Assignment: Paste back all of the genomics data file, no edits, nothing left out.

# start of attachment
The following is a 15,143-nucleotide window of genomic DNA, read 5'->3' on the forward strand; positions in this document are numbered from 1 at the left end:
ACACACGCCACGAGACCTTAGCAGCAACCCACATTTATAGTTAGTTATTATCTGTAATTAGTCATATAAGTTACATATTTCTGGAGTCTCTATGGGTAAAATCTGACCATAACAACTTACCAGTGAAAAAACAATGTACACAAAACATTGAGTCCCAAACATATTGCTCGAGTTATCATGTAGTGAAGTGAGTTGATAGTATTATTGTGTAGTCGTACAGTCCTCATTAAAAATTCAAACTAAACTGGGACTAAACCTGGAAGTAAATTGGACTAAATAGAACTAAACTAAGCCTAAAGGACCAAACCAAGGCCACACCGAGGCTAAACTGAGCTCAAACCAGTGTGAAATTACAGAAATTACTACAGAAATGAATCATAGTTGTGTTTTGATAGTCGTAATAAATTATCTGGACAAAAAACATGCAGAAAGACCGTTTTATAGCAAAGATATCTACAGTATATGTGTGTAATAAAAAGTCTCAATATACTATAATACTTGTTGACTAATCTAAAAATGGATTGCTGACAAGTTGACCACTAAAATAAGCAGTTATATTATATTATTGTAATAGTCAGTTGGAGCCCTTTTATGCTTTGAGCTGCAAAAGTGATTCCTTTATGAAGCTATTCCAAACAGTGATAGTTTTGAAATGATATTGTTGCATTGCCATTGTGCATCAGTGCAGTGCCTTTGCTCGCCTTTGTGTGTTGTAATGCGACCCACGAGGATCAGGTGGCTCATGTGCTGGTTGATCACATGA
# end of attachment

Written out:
The following is a 15,143-nucleotide window of genomic DNA, read 5'->3' on the forward strand; positions in this document are numbered from 1 at the left end:
ACACACGCCACGAGACCTTAGCAGCAACCCACATTTATAGTTAGTTATTATCTGTAATTAGTCATATAAGTTACATATTTCTGGAGTCTCTATGGGTAAAATCTGACCATAACAACTTACCAGTGAAAAAACAATGTACACAAAACATTGAGTCCCAAACATATTGCTCGAGTTATCATGTAGTGAAGTGAGTTGATAGTATTATTGTGTAGTCGTACAGTCCTCATTAAAAATTCAAACTAAACTGGGACTAAACCTGGAAGTAAATTGGACTAAATAGAACTAAACTAAGCCTAAAGGACCAAACCAAGGCCACACCGAGGCTAAACTGAGCTCAAACCAGTGTGAAATTACAGAAATTACTACAGAAATGAATCATAGTTGTGTTTTGATAGTCGTAATAAATTATCTGGACAAAAAACATGCAGAAAGACCGTTTTATAGCAAAGATATCTACAGTATATGTGTGTAATAAAAAGTCTCAATATACTATAATACTTGTTGACTAATCTAAAAATGGATTGCTGACAAGTTGACCACTAAAATAAGCAGTTATATTATATTATTGTAATAGTCAGTTGGAGCCCTTTTATGCTTTGAGCTGCAAAAGTGATTCCTTTATGAAGCTATTCCAAACAGTGATAGTTTTGAAATGATATTGTTGCATTGCCATTGTGCATCAGTGCAGTGCCTTTGCTCGCCTTTGTGTGTTGTAATGCGACCCACGAGGATCAGGTGGCTCATGTGCTGGTTGATCACATGA